Since she released her first album at age 19, blues singer Shemekia Copeland has found the voice of her truth.
On her fifth album, last year’s “Never Going Back,” the singer lets the music carry her message.
“On this record, I wanted to get rid of the background vocals and the piano and the organ and make it more about me and what I was saying,” said Copeland, now 31, who will sing at Olympia’s Capitol Theater tonight. “I figure at this age, I do have something to say.
“At 18 or 19, you don’t really have anything to say other than about relationships, but after you’ve lived in the world and been a part of the world, you have a lot more to say.”
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Copeland, who’s been nominated for the 2010 Blues Music Award for best contemporary female artist, is no newcomer to the spotlight. Her second album, 2000’s “Wicked,” won three Handy awards (short for the Blues Music Awards which are widely regarded as the highest honor for blues artists in the United States) and was nominated for a Grammy. She’s shared the stage with the likes of B.B. King, Taj Mahal and John Mayer.
“Her powerhouse voice and sassy attitude had people calling her the new Queen of the Blues from the beginning,” Geoffrey Himes wrote in a Washington Post review of “Never Going Back.”
She’s certainly no newcomer to the blues. She grew up surrounded by the music, thanks to her father, the late blues guitarist Johnny Clyde Copeland, and began seriously pursuing singing at 15.
“I’ve been loving blues all my life, and I’ve been performing blues for most of my life,” she said. “My dad always played guitar around the house, and when I was like 3 years old, I would just sing along with him.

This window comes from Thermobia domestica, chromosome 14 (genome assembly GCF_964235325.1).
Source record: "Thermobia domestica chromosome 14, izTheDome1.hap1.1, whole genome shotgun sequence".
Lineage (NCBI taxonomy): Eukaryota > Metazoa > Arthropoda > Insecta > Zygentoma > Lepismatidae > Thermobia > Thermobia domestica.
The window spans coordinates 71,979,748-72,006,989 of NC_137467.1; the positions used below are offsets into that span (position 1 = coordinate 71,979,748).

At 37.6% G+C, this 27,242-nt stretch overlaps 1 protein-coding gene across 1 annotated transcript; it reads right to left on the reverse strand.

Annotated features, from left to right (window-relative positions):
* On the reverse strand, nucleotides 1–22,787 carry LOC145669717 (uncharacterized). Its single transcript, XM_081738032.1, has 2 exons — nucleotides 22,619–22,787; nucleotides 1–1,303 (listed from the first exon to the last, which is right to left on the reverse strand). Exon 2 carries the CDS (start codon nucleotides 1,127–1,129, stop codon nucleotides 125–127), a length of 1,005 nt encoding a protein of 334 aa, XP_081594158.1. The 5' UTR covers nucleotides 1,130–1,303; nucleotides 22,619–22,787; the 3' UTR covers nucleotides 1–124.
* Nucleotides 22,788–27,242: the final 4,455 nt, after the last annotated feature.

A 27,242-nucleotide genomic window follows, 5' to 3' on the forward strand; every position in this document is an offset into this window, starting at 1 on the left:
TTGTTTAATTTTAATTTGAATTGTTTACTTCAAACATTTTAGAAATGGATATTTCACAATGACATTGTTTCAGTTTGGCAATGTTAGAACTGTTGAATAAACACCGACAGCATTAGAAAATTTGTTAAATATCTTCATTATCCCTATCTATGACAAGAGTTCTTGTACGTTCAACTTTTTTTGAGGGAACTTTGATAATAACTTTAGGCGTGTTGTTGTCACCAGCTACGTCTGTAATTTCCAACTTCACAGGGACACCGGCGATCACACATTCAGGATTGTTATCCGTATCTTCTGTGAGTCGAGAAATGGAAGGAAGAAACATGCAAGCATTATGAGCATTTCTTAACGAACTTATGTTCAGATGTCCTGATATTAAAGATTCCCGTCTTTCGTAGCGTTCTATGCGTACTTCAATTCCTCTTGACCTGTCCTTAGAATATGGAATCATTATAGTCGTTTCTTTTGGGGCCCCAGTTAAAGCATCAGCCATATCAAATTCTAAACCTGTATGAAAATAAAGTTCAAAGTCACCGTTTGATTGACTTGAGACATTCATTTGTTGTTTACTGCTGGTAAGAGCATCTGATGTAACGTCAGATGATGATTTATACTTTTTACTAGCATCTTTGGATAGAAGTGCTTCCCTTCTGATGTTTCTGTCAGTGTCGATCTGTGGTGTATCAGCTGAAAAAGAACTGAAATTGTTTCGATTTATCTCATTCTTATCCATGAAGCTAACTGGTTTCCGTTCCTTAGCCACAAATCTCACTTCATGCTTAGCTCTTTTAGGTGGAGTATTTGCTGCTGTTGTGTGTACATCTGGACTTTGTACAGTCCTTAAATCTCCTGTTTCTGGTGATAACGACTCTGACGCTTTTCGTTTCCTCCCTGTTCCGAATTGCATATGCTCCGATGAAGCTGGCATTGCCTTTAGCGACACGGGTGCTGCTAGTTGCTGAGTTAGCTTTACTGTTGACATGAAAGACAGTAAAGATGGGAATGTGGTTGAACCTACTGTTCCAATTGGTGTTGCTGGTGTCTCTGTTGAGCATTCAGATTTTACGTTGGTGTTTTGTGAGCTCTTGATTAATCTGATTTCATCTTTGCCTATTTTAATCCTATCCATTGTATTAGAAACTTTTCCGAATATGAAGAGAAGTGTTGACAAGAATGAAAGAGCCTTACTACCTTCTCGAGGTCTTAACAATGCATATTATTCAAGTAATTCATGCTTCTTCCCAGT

“I grew up in Harlem in the hip-hop era,” she added. “But I always came back to the blues. That’s what I wanted to hear.”
Now, she’s shining that spotlight on her truths. And there’s a lot she wants to say.
“I’m passionate about everything,” she said. “Iraq. Kuwait. I’m passionate about the young soldiers who are dying over there, and especially now in Afghanistan.
“I’m passionate about people lying to me, outright lying. Politicians lie; religious leaders lie. You don’t know who to listen to, and that’s just really sad.”
For Copeland, it’s about the simple truth.
“When I was a kid, my parents were always very honest with me,” she said. “When we went into the store, my mom would say, ‘I have to buy all of this stuff on this list, and if I have anything left over after we get all of the things that we need, then you and your brother can get something, but if we don’t then you can’t.’
“Even a child can understand honesty,” she added. “If they were more honest with us, no matter how hard that is, we could understand it and deal with it and move forward.”